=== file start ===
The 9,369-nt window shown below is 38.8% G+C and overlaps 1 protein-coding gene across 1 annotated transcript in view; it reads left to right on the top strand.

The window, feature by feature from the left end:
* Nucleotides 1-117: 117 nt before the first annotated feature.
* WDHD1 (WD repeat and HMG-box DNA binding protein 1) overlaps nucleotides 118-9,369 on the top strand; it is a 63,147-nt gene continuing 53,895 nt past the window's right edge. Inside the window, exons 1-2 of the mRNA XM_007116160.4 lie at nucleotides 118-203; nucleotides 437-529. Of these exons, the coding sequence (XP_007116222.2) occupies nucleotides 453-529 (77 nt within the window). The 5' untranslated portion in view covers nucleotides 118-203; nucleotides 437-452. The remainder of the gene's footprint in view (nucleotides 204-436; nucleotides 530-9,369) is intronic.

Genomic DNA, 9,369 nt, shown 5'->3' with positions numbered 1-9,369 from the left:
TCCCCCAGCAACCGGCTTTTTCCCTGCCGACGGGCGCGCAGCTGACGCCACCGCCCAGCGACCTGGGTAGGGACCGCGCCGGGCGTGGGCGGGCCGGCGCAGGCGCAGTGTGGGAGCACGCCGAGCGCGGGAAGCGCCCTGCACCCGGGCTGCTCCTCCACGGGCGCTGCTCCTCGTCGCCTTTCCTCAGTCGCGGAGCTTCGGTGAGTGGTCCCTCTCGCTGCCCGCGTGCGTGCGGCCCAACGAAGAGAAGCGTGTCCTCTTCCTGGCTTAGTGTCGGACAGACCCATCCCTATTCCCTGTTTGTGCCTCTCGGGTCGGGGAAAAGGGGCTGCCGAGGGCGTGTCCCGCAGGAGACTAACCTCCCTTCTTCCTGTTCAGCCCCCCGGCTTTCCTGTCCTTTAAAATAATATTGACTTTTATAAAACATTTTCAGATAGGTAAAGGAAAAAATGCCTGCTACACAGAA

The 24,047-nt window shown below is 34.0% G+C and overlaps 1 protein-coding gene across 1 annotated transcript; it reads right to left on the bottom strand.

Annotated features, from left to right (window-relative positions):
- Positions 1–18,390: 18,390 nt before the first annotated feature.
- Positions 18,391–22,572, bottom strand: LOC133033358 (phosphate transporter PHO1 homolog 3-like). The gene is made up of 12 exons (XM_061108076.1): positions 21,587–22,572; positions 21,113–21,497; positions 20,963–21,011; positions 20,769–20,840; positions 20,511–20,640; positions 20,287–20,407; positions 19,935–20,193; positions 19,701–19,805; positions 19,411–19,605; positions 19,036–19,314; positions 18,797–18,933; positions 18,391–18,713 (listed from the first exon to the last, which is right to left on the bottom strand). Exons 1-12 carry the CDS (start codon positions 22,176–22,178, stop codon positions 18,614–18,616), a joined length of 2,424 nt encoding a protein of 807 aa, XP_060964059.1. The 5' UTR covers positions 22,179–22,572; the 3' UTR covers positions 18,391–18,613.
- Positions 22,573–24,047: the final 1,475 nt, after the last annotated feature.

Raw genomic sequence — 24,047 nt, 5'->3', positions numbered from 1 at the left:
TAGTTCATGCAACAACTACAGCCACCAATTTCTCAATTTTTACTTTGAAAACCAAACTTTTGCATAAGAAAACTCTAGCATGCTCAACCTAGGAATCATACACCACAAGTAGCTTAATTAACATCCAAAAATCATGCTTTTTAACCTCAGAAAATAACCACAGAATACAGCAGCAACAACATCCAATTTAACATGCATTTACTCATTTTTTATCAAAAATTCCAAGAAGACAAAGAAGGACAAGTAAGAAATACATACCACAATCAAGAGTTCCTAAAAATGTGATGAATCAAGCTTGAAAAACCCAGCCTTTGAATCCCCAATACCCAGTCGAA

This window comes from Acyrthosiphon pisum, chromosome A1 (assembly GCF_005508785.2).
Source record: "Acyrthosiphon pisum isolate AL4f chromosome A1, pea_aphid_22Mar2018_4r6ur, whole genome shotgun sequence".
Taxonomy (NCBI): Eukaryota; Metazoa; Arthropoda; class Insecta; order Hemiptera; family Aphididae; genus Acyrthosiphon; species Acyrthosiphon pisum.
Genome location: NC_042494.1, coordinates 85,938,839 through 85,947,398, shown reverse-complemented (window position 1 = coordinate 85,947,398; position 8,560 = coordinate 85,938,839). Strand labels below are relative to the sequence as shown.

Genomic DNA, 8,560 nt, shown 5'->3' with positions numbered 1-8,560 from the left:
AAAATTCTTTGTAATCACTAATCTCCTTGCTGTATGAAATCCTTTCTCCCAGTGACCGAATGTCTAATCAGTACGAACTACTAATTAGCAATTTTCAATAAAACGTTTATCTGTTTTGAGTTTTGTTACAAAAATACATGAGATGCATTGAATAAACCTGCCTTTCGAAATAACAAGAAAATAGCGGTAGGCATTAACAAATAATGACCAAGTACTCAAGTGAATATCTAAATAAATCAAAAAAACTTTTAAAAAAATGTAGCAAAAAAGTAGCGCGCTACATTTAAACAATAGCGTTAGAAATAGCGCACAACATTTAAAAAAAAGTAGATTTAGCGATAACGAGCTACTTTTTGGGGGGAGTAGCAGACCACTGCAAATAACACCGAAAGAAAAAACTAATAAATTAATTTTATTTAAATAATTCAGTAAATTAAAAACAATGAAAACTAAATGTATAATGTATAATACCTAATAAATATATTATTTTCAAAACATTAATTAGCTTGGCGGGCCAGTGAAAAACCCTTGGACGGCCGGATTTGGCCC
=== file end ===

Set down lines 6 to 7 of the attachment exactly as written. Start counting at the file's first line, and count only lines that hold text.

TCCCCCAGCAACCGGCTTTTTCCCTGCCGACGGGCGCGCAGCTGACGCCACCGCCCAGCGACCTGGGTAGGGACCGCGCCGGGCGTGGGCGGGCCGGCGCAGGCGCAGTGTGGGAGCACGCCGAGCGCGGGAAGCGCCCTGCACCCGGGCTGCTCCTCCACGGGCGCTGCTCCTCGTCGCCTTTCCTCAGTCGCGGAGCTTCGGTGAGTGGTCCCTCTCGCTGCCCGCGTGCGTGCGGCCCAACGAAGAGAAGCGTGTCCTCTTCCTGGCTTAGTGTCGGACAGACCCATCCCTATTCCCTGTTTGTGCCTCTCGGGTCGGGGAAAAGGGGCTGCCGAGGGCGTGTCCCGCAGGAGACTAACCTCCCTTCTTCCTGTTCAGCCCCCCGGCTTTCCTGTCCTTTAAAATAATATTGACTTTTATAAAACATTTTCAGATAGGTAAAGGAAAAAATGCCTGCTACACAGAA

The 24,047-nt window shown below is 34.0% G+C and overlaps 1 protein-coding gene across 1 annotated transcript; it reads right to left on the bottom strand.